By Kate Quach
With a click of the television remote, Arianna Luther awakened to the busy chatter of early morning news. Sprawled across the screen before her were protesters hoisting banners and signs outside of the U.S Supreme Court, chanting in response to the historic overturning of Roe v. Wade.
“It felt very wrong, and it felt crazy, almost like we’re in an alternate universe,” Luther said.
Less than a day later, on June 24, on a sunny Friday afternoon, she lifted her own sign amidst crowds of protesters at San Francisco’s City Hall, joining calls against the restriction and removal of abortion access in many states across the United States.
Luther, a resident of the Richmond District and high school student, joined one of the hundreds of protests that reverberated across the nation after Supreme Court justices voted 5-4 to overrule the 1973 Roe v. Wade decision that previously secured the right to safe abortions. Living in a city and state that have steadily reaffirmed abortion and sexual healthcare rights in the aftermath, Luther could not stay silent.
“I don’t want to just let the sadness overtake me and just sit at home and do nothing,” she said. “Whenever I saw that there were rallies happening, I wanted to go and support as much as I could.”
Luther encouraged her friend, Lian Mar, also a high school student, to march alongside her in the protest.
“When I was at the rally, I felt empowered because a lot of people around me also had the same sense of anger, denial and distrust in the Supreme Court,” said Mar, who lives in the Sunset District.
The thought of the possible hardships of obtaining safe abortion care that other people living outside of California had to face was a main catalyst to Mar’s participation.
“Women who are suffering in different states need to go through a lot of circumstances just to get an abortion,” Mar said. “I just reflected on how unfair that was in this society.”
The protest to restore legal abortion nationwide began on June 24 in front of the Phillip Burton Federal Building at the Civic Center. More than 3,000 people united in the march down Market Street and to the Embarcadero, gathering at the Ferry Building.
While stepping with the music blasting throughout the rally, Luther and Mar raised a cardboard sign they decorated with colorful markers.
“Abortion is a Human Right,” it declared. Above the girls’ heads was a multitude of similarly striking signs with echoing messages, including: “Hands Off Our Bodies” and “My Body, My Choice.” Many protesters also wore the color green, the worldwide symbol of abortion rights inspired by Argentinian demonstrators.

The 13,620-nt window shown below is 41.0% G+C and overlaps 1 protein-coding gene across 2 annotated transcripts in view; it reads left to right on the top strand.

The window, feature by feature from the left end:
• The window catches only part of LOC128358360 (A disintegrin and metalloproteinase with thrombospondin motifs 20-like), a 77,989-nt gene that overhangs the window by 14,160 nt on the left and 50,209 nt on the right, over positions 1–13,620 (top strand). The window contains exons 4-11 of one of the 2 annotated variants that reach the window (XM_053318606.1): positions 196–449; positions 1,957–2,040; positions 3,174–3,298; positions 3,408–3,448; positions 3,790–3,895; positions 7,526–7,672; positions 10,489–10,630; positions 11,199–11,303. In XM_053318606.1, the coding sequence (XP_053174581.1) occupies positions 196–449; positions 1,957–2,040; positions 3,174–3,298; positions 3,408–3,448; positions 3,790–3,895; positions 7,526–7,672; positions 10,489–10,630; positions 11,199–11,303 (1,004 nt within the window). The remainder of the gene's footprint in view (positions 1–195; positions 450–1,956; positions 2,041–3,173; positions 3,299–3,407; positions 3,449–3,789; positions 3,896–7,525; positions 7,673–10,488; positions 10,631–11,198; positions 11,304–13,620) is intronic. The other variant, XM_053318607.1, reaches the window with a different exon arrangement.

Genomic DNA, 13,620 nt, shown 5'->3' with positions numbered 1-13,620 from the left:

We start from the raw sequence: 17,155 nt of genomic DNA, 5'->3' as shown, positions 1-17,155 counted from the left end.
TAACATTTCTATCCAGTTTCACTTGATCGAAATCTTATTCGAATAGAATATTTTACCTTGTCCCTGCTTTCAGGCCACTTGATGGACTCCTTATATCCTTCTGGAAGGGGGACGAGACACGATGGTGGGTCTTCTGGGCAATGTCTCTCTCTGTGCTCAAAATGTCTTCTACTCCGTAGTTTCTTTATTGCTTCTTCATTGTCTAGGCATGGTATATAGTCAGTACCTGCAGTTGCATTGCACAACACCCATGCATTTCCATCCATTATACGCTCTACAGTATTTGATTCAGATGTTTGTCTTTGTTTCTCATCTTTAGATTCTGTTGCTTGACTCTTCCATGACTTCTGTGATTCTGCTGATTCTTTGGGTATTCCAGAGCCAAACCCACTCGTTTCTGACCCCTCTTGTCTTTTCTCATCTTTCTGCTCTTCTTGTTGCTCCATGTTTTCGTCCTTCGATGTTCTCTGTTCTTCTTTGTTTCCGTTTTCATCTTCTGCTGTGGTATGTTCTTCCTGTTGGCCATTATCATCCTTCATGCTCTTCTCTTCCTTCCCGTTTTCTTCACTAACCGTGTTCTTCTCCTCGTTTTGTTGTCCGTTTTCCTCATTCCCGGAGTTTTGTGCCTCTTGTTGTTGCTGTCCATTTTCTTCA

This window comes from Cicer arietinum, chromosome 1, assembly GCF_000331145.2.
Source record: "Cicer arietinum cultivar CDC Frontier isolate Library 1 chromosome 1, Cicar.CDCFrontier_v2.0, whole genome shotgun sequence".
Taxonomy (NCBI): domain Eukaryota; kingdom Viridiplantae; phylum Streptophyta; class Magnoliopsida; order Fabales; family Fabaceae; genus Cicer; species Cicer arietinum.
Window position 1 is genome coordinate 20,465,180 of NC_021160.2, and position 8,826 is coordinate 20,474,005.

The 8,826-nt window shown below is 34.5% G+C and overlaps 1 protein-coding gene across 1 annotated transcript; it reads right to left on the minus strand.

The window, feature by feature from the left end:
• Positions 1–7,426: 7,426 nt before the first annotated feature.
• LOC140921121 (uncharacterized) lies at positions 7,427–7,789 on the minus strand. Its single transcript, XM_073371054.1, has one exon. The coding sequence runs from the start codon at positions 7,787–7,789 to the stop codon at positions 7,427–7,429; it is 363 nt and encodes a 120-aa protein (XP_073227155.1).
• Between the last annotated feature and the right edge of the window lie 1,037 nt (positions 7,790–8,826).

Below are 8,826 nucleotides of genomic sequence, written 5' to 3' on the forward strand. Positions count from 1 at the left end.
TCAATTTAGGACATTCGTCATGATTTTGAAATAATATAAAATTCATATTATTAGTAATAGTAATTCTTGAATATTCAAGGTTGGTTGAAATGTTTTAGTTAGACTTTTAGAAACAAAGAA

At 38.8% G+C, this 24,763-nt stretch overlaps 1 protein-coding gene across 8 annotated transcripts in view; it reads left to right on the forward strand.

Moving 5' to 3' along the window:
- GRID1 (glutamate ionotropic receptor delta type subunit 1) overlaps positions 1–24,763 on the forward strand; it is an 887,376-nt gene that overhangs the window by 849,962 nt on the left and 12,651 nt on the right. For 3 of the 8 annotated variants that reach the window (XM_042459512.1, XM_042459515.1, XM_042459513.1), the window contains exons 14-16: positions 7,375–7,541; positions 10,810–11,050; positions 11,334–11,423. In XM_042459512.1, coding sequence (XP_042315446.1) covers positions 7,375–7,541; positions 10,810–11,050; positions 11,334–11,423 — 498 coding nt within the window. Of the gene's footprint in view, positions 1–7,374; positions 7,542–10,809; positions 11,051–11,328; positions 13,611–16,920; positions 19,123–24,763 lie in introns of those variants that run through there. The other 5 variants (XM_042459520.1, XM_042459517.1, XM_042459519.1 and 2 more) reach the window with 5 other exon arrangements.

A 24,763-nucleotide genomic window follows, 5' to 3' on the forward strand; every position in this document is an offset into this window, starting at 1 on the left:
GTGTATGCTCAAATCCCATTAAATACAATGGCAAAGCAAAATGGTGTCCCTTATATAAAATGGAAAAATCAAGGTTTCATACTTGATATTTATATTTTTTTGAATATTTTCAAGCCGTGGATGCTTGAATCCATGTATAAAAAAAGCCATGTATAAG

“Activism in San Francisco and in California is definitely very powerful,” Mar said.
District 4 Supervisor Gordon Mar accompanied his daughter Lian in the protest, adding that the “unity of everyone who came together spontaneously” for the march represented for him an inspiring act for change.
Recounting the gravity of the rally experienced, Supervisor Mar sensed a rising feeling of hope. In the coming months, he will be looking for the passion displayed by community members to imprint on the state legislature, advocating for the passage of State Constitutional Amendment 10. The bill – which passed in the Assembly on June 27 and will be on the November ballot – aims to explicitly protect access to abortion and contraception in California’s State Constitution.
“It’s starting to prepare for supporting women from other parts of the country who may likely come (to California) for reproductive health care,” said the Sunset District supervisor.
In the same crowd of San Franciscans, members of Rise Up 4 Abortion Rights demonstrated with a billowing green banner stretched above their heads. These Bay Area members represented a national organization that urges the demand for abortion rights with disruptive action and civil disobedience. Jayce, a youth activist, and a protest organizer for the group, contributes to the creation of attention-grabbing posters and rallying support among the younger generations.
Jayce emphasized the importance of activism in their age group.
“People, especially in this generation, are a lot more open to the idea that this doesn’t have to be the reality that we have to live in,” they said.
The youth leader recalled speaking with other young activists about showing up for protests despite having initial fears about joining in on the movement.
“It gave me the sense that I am not the only person my age who is doing this,” Jayce added, “I am not alone in this.”
Reiko Redmonde, a leader with Rise Up 4 Abortion Rights, is a longtime activist. She witnessed a surge in the number of protesters once the overruling of Roe v. Wade was announced. As she marched with the organization through the Hayes Valley restaurant district, she saw diners leave their tables to raise their fists in the rally. Though more people have gotten up from their seats to lend their voices to the chant, Redmonde said she also feels the issue may need more fuel than just first-time experiences.
“I worry that if we do not seize this moment, this will become part of the normal state of affairs,” Redmonde said.
As the protests and fight for abortion rights continue to take to the streets of San Francisco, Luther recognized the same work is continuing on nationwide, an image which gives her renewed motivation to continue moving forth as a youth activist.
“Whenever you see 100 people in one place doing something, there are hundreds more in another place that are doing something, too,” she said.
“Even if it feels like you’re just pushing a boulder up the hill, and there’s no end in sight, there’s going to be so many other people who are ready and willing to push that boulder with you.”
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